As Obama Was in Cairo, Israel Was Demolishing Homes…

Read this statement by Human Rights Watch that was released late Friday and ask yourself how Washington should react to Netanyahu’s claims that families in Israeli settlements in the West Bank and East Jerusalem should be to entitled to “natural growth.” One wonders if the demolitions described below were timed to coincide with Obama’s speech at Cairo University.

Israel: Stop Demolishing Palestinian Homes
West Bank Homes of 18 Families Destroyed; Others Given 24 Hours to Evacuate

(Jerusalem, June 13, 2009) – The Israeli government should immediately stop demolishing Palestinian homes and property in the West Bank and compensate the people it has displaced, Human Rights Watch said today.

Israeli authorities destroyed the homes and property of 18 shepherd families in the northern Jordan Valley on June 4, 2009, displacing approximately 130 people, after ordering them on May 31 to evacuate because they were living in a “closed military zone.” Some of the families whose homes and property were destroyed had been living in their village since at least the 1950s.

“Giving families less than a week to evacuate their homes, without any opportunity for review or appeal, is as heartless as it is unfair,” said Sarah Leah Whitson, Middle East director at Human Rights Watch. “Israel should have given these people due process to contest their displacement.”

At 7:30 a.m. on June 4, witnesses said, around 20 Israel Defense Forces (IDF) jeeps, three bulldozers, and several white cars belonging to the Israeli Civil Administration Authority arrived and blocked off the dirt access roads to the shantytown of ar-Ras al-Ahmar. The demolition operation began at 8 a.m. and destroyed 13 residential structures, 19 animal pens, and 18 traditional, underground ovens, according to the UN Office of the Coordinator for Humanitarian Affairs (OCHA). The 18 displaced families included 67 children, the agency reported. Israeli soldiers also confiscated a tractor, a trailer, and a portable water tank that residents used to truck in water, witnesses said.

Members of the Israel Defense Forces and the Civil Administration Authority delivered eviction and stop-construction orders to 30 families, comprising approximately 250 people, at about 5 a.m. on May 31 in ar-Ras al-Ahmar and the nearby community of Hadidiyya, according to witnesses and Tawfiq Jabarin, a lawyer for some of the families. The orders stated that 18 families in ar-Ras al-Ahmar were living in a closed military zone and gave them 24 hours to leave, without any opportunity for appeal.

Israeli authorities had declared the area a closed military zone years ago and could have issued eviction orders at any time. The District Coordination Liaison Office (DCL) of the Israeli Civil Administration told Human Rights Watch that the eviction orders were issued because “it is dangerous to live there. They [the residents] could be hurt by ammunition or military exercises.” The liaison office did not explain the reason for issuing the orders long after the area was declared closed, but this practice is not uncommon, according to Israeli and Palestinian nongovernmental organizations.

Jabarin told Human Rights Watch that after the demolitions on June 4, “most of the displaced moved to a different part of ar-Ras al-Ahmar about 300 meters away, and the army came back again, at night on Saturday [June 6], and told them that they had to leave.” The displaced are depending on emergency assistance, he said.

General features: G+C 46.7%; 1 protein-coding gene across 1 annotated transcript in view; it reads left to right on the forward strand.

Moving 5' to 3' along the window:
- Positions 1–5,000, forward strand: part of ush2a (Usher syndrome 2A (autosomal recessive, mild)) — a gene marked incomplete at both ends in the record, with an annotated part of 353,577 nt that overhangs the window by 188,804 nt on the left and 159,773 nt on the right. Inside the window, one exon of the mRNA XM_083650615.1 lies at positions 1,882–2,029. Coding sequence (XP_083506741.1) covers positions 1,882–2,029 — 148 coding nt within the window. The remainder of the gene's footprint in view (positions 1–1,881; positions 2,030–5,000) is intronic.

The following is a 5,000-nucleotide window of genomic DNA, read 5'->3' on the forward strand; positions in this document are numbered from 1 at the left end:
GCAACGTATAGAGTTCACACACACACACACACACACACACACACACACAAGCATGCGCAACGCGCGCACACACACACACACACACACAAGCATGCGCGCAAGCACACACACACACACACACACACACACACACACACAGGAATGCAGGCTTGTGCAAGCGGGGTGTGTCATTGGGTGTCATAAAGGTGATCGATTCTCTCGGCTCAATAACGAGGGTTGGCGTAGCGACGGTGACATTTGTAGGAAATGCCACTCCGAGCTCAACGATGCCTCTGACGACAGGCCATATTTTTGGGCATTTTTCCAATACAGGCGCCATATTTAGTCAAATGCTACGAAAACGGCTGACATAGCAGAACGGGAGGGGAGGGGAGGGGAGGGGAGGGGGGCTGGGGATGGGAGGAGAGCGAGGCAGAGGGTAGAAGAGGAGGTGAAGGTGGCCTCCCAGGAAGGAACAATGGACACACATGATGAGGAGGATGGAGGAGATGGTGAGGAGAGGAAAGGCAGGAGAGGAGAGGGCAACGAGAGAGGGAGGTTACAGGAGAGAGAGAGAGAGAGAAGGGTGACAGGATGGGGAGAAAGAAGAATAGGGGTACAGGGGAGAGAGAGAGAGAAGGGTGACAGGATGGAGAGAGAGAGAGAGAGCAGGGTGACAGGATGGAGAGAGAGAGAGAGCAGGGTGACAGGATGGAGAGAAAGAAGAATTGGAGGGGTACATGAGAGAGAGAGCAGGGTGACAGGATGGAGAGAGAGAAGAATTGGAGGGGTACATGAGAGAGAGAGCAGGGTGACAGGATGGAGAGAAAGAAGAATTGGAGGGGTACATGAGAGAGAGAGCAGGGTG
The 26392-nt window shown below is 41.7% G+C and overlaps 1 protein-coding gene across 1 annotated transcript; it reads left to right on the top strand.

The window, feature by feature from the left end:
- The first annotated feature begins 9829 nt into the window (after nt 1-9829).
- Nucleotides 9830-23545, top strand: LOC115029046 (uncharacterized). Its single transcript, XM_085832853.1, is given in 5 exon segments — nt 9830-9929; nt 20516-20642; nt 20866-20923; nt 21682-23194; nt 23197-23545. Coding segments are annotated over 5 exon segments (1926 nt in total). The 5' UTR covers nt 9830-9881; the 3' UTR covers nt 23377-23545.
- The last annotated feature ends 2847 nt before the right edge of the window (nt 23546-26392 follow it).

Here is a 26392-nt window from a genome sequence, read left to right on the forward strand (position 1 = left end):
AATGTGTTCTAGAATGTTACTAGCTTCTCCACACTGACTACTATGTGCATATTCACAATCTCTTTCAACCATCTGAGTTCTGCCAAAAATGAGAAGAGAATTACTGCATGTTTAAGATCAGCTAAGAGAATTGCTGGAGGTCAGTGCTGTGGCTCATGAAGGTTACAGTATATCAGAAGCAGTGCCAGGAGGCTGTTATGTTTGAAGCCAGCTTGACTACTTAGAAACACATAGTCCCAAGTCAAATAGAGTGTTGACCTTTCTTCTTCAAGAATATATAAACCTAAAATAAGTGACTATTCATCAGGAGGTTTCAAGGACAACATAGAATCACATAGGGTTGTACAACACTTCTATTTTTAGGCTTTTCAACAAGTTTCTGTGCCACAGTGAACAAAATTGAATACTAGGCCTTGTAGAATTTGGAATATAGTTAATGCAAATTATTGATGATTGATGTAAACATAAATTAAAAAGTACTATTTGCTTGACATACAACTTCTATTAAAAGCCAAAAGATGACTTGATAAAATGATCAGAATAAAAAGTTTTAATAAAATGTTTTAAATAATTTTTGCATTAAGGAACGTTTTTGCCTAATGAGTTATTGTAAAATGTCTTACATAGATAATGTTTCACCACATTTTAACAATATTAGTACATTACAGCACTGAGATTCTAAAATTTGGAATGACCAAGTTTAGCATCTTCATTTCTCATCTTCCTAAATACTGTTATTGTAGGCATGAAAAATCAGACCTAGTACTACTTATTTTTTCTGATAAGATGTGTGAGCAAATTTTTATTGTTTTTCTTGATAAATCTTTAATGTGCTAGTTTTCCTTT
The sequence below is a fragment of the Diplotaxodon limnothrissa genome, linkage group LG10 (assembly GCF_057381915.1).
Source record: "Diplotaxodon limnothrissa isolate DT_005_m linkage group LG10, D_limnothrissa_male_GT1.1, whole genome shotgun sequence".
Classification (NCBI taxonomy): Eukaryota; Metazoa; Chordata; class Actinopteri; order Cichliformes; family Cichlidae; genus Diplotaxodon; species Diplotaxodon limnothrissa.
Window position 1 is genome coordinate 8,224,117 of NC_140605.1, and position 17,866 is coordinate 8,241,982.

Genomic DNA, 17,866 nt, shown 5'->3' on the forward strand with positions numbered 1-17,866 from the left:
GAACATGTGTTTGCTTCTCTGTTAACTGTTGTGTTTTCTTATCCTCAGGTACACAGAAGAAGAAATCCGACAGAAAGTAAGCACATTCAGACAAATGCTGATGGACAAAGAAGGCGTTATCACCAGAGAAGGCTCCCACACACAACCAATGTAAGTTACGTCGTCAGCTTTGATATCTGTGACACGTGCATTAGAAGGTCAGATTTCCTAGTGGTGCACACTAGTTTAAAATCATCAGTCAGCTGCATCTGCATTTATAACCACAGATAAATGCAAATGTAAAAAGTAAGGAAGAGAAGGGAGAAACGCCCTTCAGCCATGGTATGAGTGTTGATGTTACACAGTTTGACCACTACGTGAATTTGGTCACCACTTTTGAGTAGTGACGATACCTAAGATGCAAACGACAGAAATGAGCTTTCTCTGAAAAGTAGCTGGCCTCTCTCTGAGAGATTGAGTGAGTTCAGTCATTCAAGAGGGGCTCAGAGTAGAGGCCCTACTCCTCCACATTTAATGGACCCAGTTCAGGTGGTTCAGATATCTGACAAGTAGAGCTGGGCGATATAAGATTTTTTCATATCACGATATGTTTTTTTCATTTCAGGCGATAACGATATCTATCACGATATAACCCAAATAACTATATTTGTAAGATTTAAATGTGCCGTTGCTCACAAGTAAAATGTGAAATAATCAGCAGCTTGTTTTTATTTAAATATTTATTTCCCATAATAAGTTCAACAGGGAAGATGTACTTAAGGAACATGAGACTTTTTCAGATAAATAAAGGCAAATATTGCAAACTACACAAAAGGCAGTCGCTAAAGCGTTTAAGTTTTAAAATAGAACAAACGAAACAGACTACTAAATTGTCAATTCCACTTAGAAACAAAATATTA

Under an Israeli military order from 1970, the government may evict persons living in a “closed military zone” without any judicial or administrative procedures. Section 90 of the order states that “permanent residents” can remain in an area later designated as closed, and that eviction orders cannot change their status as permanent residents. However, the Israeli High Court of Justice has ruled that because the shepherds in the area are pastoralists, the term “permanent residents” does not apply to them.

Residents say that ar-Ras al-Ahmar and al-Hadidiyya date from at least the 1950s. The Israeli settlement of Ro’i was built between the two villages in 1978. The two communities and Ro’i lie within “Area C” of the West Bank, over which Israel retains near-total control under the Oslo Agreements of 1995.

“It’s astonishing to see Israel evict Palestinians from their villages in the West Bank, yet again violating the rights of the occupied population, while allowing a settlement which by law should never have been built in the first place, to remain,” said Whitson.

On June 9, Jabarin said, the Israeli High Court of Justice temporarily enjoined the state from further demolitions against the people remaining in ar-Ras al-Ahmar. In al-Hadidiyya, Jabarin said, seven families who received stop-construction orders will have the chance to appeal and to apply for building permits at the hearing.

According to the UN Office for the Coordination of Humanitarian Affairs (OCHA), in December 2006, the Israeli High Court of Justice rejected a petition against earlier demolition orders for al-Hadidiyya, because the affected buildings were in an area defined as agricultural in master plans from the British Mandatory period and posed a security threat to the nearby Ro’i settlement. Israeli authorities demolished homes in al-Hadidiyya in February and March 2008, displacing about 60 people in all. Some of the displaced families returned to the area later, but due to repeated evictions over the years, more than a dozen households from al-Hadidiyya have been permanently displaced.